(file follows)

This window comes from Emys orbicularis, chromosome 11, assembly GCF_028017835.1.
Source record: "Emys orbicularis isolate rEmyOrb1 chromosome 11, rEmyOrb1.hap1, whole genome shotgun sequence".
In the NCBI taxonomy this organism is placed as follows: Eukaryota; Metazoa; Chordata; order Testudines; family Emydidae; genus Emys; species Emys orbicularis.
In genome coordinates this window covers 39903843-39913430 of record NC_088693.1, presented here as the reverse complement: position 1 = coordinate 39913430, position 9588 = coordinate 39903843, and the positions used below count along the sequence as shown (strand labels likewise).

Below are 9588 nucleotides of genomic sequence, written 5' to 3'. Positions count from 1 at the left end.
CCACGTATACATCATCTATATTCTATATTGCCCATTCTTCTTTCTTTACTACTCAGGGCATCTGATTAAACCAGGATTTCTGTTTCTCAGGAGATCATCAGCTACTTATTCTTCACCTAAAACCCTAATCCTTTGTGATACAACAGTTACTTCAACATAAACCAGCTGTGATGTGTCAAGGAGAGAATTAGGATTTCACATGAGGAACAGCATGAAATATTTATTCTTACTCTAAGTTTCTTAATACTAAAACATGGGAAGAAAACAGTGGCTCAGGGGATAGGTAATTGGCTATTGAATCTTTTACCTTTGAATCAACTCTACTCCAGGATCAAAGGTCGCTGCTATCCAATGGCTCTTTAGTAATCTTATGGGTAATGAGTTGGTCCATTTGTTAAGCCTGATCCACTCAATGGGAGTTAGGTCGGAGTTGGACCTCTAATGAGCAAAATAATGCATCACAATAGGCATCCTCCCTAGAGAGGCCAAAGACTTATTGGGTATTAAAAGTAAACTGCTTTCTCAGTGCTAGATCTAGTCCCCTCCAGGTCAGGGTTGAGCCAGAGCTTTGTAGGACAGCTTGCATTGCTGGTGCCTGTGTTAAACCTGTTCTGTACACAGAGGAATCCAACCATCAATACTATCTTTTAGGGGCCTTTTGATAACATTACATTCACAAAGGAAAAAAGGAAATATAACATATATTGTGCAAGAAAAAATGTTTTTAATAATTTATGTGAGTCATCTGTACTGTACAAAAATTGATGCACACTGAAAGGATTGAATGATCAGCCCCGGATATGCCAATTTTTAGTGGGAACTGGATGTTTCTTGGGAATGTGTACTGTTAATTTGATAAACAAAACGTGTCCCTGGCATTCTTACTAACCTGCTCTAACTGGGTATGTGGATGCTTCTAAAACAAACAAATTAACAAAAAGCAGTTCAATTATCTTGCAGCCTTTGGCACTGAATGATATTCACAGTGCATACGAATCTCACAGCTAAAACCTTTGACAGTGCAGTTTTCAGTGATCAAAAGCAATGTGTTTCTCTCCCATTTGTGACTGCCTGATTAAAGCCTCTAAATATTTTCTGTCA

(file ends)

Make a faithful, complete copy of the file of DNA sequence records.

This window comes from Emys orbicularis, chromosome 11, assembly GCF_028017835.1.
Source record: "Emys orbicularis isolate rEmyOrb1 chromosome 11, rEmyOrb1.hap1, whole genome shotgun sequence".
In the NCBI taxonomy this organism is placed as follows: Eukaryota; Metazoa; Chordata; order Testudines; family Emydidae; genus Emys; species Emys orbicularis.
In genome coordinates this window covers 39903843-39913430 of record NC_088693.1, presented here as the reverse complement: position 1 = coordinate 39913430, position 9588 = coordinate 39903843, and the positions used below count along the sequence as shown (strand labels likewise).

Below are 9588 nucleotides of genomic sequence, written 5' to 3'. Positions count from 1 at the left end.
CCACGTATACATCATCTATATTCTATATTGCCCATTCTTCTTTCTTTACTACTCAGGGCATCTGATTAAACCAGGATTTCTGTTTCTCAGGAGATCATCAGCTACTTATTCTTCACCTAAAACCCTAATCCTTTGTGATACAACAGTTACTTCAACATAAACCAGCTGTGATGTGTCAAGGAGAGAATTAGGATTTCACATGAGGAACAGCATGAAATATTTATTCTTACTCTAAGTTTCTTAATACTAAAACATGGGAAGAAAACAGTGGCTCAGGGGATAGGTAATTGGCTATTGAATCTTTTACCTTTGAATCAACTCTACTCCAGGATCAAAGGTCGCTGCTATCCAATGGCTCTTTAGTAATCTTATGGGTAATGAGTTGGTCCATTTGTTAAGCCTGATCCACTCAATGGGAGTTAGGTCGGAGTTGGACCTCTAATGAGCAAAATAATGCATCACAATAGGCATCCTCCCTAGAGAGGCCAAAGACTTATTGGGTATTAAAAGTAAACTGCTTTCTCAGTGCTAGATCTAGTCCCCTCCAGGTCAGGGTTGAGCCAGAGCTTTGTAGGACAGCTTGCATTGCTGGTGCCTGTGTTAAACCTGTTCTGTACACAGAGGAATCCAACCATCAATACTATCTTTTAGGGGCCTTTTGATAACATTACATTCACAAAGGAAAAAAGGAAATATAACATATATTGTGCAAGAAAAAATGTTTTTAATAATTTATGTGAGTCATCTGTACTGTACAAAAATTGATGCACACTGAAAGGATTGAATGATCAGCCCCGGATATGCCAATTTTTAGTGGGAACTGGATGTTTCTTGGGAATGTGTACTGTTAATTTGATAAACAAAACGTGTCCCTGGCATTCTTACTAACCTGCTCTAACTGGGTATGTGGATGCTTCTAAAACAAACAAATTAACAAAAAGCAGTTCAATTATCTTGCAGCCTTTGGCACTGAATGATATTCACAGTGCATACGAATCTCACAGCTAAAACCTTTGACAGTGCAGTTTTCAGTGATCAAAAGCAATGTGTTTCTCTCCCATTTGTGACTGCCTGATTAAAGCCTCTAAATATTTTCTGTCA